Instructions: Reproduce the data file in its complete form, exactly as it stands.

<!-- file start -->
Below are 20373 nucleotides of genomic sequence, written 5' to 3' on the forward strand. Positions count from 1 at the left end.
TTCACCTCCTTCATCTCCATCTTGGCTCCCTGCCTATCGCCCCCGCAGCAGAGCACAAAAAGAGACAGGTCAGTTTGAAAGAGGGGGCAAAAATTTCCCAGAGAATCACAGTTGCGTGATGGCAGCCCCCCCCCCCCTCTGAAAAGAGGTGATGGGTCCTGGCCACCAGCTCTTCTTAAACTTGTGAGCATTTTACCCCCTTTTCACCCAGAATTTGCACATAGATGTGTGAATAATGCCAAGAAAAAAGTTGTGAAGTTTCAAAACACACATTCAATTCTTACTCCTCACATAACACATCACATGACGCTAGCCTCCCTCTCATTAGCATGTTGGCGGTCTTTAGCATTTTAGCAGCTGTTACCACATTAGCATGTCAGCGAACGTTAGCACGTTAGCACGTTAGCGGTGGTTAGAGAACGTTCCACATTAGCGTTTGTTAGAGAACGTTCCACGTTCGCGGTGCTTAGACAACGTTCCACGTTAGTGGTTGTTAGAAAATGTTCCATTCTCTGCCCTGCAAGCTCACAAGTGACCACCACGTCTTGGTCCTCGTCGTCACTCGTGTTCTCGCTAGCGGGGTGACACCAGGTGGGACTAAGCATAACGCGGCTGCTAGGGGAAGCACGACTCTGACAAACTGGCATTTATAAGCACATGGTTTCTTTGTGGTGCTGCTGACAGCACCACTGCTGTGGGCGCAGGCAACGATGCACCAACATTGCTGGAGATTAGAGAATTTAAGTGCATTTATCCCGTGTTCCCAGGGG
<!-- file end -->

Below are 20373 nucleotides of genomic sequence, written 5' to 3' on the forward strand. Positions count from 1 at the left end.
TTCACCTCCTTCATCTCCATCTTGGCTCCCTGCCTATCGCCCCCGCAGCAGAGCACAAAAAGAGACAGGTCAGTTTGAAAGAGGGGGCAAAAATTTCCCAGAGAATCACAGTTGCGTGATGGCAGCCCCCCCCCCCCTCTGAAAAGAGGTGATGGGTCCTGGCCACCAGCTCTTCTTAAACTTGTGAGCATTTTACCCCCTTTTCACCCAGAATTTGCACATAGATGTGTGAATAATGCCAAGAAAAAAGTTGTGAAGTTTCAAAACACACATTCAATTCTTACTCCTCACATAACACATCACATGACGCTAGCCTCCCTCTCATTAGCATGTTGGCGGTCTTTAGCATTTTAGCAGCTGTTACCACATTAGCATGTCAGCGAACGTTAGCACGTTAGCACGTTAGCGGTGGTTAGAGAACGTTCCACATTAGCGTTTGTTAGAGAACGTTCCACGTTCGCGGTGCTTAGACAACGTTCCACGTTAGTGGTTGTTAGAAAATGTTCCATTCTCTGCCCTGCAAGCTCACAAGTGACCACCACGTCTTGGTCCTCGTCGTCACTCGTGTTCTCGCTAGCGGGGTGACACCAGGTGGGACTAAGCATAACGCGGCTGCTAGGGGAAGCACGACTCTGACAAACTGGCATTTATAAGCACATGGTTTCTTTGTGGTGCTGCTGACAGCACCACTGCTGTGGGCGCAGGCAACGATGCACCAACATTGCTGGAGATTAGAGAATTTAAGTGCATTTATCCCGTGTTCCCAGGGG